Italy TravelRome Turns Off Some Drinking Fountains

Rome Turns Off Some Drinking Fountains
Published on Friday, July 14, 2017 by

A summer heat wave is prompting the city of Rome to turn off up to 30 of the city’s 2,800 public drinking fountains every day, much to the Roman public’s dismay. The fountains supply clean – and free – drinking water on street corners and in piazzas around the city, and some are concerned the shutoff will leave Romans, especially those who are homeless, dehydrated.

“How can you take away fresh water from tourists who walk and want to refresh themselves?” Rome resident Carmelo Teti told Reuters. “When I go around I fill up this bottle with water because to buy mineral water costs and I cannot afford it.”

According to environmental group Eco Italia Solidale, the drinking fountains represent 1 percent of the city’s water supply, and help keep the sewers clean and water plants in public areas. Not to be confused with the many artistically significant fountains in Rome, the drinking fountains, known as nasoni or “big noses,” are cylindrical metal fixtures a bit taller than a fire hydrant.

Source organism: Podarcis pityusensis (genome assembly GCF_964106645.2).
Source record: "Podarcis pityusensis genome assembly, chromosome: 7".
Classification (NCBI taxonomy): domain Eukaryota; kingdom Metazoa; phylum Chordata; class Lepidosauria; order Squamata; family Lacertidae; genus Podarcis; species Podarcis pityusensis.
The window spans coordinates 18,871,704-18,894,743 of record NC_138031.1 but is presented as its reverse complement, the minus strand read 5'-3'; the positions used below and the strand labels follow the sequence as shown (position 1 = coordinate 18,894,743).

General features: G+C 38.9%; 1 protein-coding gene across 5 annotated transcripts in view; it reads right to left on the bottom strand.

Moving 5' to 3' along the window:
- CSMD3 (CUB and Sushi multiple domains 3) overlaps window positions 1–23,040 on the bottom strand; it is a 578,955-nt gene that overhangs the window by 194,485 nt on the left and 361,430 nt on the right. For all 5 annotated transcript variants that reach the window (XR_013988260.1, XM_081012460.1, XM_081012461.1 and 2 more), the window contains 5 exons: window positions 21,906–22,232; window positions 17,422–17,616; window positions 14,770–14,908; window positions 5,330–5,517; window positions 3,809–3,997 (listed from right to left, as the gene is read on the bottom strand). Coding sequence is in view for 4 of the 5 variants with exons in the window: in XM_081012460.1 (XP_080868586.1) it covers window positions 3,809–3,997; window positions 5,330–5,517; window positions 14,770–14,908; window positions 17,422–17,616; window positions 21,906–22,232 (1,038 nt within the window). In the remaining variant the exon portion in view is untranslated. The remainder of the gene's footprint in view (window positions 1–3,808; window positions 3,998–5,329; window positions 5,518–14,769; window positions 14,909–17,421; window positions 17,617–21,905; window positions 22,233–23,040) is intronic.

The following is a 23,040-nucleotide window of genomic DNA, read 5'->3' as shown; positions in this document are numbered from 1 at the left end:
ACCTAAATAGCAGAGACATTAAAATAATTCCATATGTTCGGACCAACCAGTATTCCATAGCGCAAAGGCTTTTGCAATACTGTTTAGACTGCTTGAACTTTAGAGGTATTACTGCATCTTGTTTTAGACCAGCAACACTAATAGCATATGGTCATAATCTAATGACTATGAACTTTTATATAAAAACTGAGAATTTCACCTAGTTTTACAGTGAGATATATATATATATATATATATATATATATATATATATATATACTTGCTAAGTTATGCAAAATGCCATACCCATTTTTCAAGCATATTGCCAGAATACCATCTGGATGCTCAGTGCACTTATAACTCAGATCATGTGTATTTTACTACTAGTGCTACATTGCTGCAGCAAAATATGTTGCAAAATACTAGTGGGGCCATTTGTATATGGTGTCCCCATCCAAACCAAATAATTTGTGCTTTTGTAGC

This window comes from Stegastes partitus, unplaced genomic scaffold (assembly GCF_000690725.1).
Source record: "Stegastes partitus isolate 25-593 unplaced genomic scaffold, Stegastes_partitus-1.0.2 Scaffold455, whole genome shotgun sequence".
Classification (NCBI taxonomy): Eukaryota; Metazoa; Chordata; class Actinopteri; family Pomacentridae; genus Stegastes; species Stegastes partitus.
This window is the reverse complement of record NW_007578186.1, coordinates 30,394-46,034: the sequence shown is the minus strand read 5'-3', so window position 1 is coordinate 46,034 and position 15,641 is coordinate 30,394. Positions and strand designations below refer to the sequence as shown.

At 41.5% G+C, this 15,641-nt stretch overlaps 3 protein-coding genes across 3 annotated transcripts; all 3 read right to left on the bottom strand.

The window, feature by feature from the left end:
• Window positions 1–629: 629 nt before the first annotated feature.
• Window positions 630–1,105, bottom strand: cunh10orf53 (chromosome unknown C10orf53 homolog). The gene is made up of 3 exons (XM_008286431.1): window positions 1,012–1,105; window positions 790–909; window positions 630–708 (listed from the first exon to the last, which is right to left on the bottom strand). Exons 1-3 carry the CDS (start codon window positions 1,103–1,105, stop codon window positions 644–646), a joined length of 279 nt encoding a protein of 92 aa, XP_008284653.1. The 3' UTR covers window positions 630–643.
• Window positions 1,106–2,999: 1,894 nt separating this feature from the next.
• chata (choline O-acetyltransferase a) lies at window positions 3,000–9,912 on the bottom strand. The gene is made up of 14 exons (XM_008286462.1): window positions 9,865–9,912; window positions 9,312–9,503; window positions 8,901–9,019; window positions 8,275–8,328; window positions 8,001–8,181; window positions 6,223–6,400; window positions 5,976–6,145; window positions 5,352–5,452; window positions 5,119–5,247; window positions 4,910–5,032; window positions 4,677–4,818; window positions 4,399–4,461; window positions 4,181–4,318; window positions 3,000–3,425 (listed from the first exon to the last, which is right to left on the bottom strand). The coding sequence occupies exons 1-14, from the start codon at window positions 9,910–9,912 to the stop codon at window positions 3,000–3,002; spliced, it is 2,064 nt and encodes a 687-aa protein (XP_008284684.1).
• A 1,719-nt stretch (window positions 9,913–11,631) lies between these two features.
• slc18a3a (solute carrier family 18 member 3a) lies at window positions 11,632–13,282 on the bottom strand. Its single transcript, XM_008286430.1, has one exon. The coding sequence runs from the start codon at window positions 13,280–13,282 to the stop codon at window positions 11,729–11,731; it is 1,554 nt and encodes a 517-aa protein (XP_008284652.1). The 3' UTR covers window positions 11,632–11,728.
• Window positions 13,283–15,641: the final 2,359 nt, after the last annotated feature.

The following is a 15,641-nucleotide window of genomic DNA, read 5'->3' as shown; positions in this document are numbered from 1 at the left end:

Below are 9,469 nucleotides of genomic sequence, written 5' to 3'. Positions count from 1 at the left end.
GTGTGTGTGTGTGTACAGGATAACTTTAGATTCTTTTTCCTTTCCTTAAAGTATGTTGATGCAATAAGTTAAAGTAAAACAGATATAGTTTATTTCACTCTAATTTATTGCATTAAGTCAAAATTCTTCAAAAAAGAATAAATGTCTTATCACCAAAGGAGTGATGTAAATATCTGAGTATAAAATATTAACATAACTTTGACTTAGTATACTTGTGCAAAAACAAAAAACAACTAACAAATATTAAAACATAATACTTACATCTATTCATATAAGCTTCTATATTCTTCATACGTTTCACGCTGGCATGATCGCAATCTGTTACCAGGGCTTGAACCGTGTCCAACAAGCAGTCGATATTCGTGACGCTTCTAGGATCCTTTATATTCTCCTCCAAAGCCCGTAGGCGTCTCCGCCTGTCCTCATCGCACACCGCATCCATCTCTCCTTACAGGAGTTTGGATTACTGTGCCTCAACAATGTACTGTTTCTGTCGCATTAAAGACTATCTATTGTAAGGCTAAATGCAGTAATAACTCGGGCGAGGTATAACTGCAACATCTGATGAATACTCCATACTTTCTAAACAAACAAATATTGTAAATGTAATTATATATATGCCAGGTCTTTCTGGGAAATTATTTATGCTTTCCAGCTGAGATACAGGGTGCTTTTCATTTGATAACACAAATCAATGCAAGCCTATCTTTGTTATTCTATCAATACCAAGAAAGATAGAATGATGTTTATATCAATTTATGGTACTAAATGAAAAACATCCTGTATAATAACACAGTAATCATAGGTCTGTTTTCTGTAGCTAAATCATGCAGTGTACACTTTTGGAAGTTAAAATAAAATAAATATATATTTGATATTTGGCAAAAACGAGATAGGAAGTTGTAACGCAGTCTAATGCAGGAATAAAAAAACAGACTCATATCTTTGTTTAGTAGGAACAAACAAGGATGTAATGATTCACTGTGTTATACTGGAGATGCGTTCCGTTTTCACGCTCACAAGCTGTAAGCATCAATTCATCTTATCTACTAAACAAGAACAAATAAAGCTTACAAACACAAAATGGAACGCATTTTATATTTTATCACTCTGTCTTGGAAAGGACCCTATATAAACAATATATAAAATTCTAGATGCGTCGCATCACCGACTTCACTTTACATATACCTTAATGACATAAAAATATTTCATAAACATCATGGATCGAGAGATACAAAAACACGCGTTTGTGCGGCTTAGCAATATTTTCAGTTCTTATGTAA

Water company Acea wrote a letter to Rome Mayor Virginia Raggi stating that it is “absolutely aware of the inconvenience” and cited the “exceptional drought” as the reason for the shutoff. The company plans to fix and replace the city’s deteriorated pipes, which, consumer group Codacons says, leak 40 percent of their water.

Acea also intends the shutoff to reduce the amount of water taken from nearby Lake Bracciano – but, the Committee for the Defence of Lake Bracciano argued, “You won’t save Lake Bracciano by leaving Rome’s homeless thirsty.”

By Kathy McCabe

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